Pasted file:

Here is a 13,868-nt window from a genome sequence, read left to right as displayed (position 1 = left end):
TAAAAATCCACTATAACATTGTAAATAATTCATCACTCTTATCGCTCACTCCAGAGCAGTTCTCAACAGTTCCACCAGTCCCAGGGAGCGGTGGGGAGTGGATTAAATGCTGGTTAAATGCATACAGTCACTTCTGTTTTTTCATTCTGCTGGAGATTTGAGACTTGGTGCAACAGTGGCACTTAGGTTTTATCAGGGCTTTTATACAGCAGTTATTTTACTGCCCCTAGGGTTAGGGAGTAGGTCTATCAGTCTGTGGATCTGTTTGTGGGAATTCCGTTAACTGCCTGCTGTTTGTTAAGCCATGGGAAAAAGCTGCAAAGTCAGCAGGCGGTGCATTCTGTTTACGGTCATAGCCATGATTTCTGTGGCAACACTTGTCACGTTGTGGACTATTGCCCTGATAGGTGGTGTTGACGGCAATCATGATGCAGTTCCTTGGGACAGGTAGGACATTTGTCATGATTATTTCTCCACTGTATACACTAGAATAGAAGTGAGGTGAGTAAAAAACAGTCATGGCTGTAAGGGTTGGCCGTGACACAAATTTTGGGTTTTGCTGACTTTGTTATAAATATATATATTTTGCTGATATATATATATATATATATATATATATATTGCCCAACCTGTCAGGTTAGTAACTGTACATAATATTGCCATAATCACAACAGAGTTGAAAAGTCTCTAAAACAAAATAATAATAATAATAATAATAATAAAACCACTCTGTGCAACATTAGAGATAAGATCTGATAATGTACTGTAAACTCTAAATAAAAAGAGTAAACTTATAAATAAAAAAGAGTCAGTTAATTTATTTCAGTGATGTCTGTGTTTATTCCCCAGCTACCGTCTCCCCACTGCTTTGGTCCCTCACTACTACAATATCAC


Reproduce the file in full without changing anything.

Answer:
Here is a 13,868-nt window from a genome sequence, read left to right as displayed (position 1 = left end):
TAAAAATCCACTATAACATTGTAAATAATTCATCACTCTTATCGCTCACTCCAGAGCAGTTCTCAACAGTTCCACCAGTCCCAGGGAGCGGTGGGGAGTGGATTAAATGCTGGTTAAATGCATACAGTCACTTCTGTTTTTTCATTCTGCTGGAGATTTGAGACTTGGTGCAACAGTGGCACTTAGGTTTTATCAGGGCTTTTATACAGCAGTTATTTTACTGCCCCTAGGGTTAGGGAGTAGGTCTATCAGTCTGTGGATCTGTTTGTGGGAATTCCGTTAACTGCCTGCTGTTTGTTAAGCCATGGGAAAAAGCTGCAAAGTCAGCAGGCGGTGCATTCTGTTTACGGTCATAGCCATGATTTCTGTGGCAACACTTGTCACGTTGTGGACTATTGCCCTGATAGGTGGTGTTGACGGCAATCATGATGCAGTTCCTTGGGACAGGTAGGACATTTGTCATGATTATTTCTCCACTGTATACACTAGAATAGAAGTGAGGTGAGTAAAAAACAGTCATGGCTGTAAGGGTTGGCCGTGACACAAATTTTGGGTTTTGCTGACTTTGTTATAAATATATATATTTTGCTGATATATATATATATATATATATATATATATTGCCCAACCTGTCAGGTTAGTAACTGTACATAATATTGCCATAATCACAACAGAGTTGAAAAGTCTCTAAAACAAAATAATAATAATAATAATAATAATAAAACCACTCTGTGCAACATTAGAGATAAGATCTGATAATGTACTGTAAACTCTAAATAAAAAGAGTAAACTTATAAATAAAAAAGAGTCAGTTAATTTATTTCAGTGATGTCTGTGTTTATTCCCCAGCTACCGTCTCCCCACTGCTTTGGTCCCTCACTACTACAATATCAC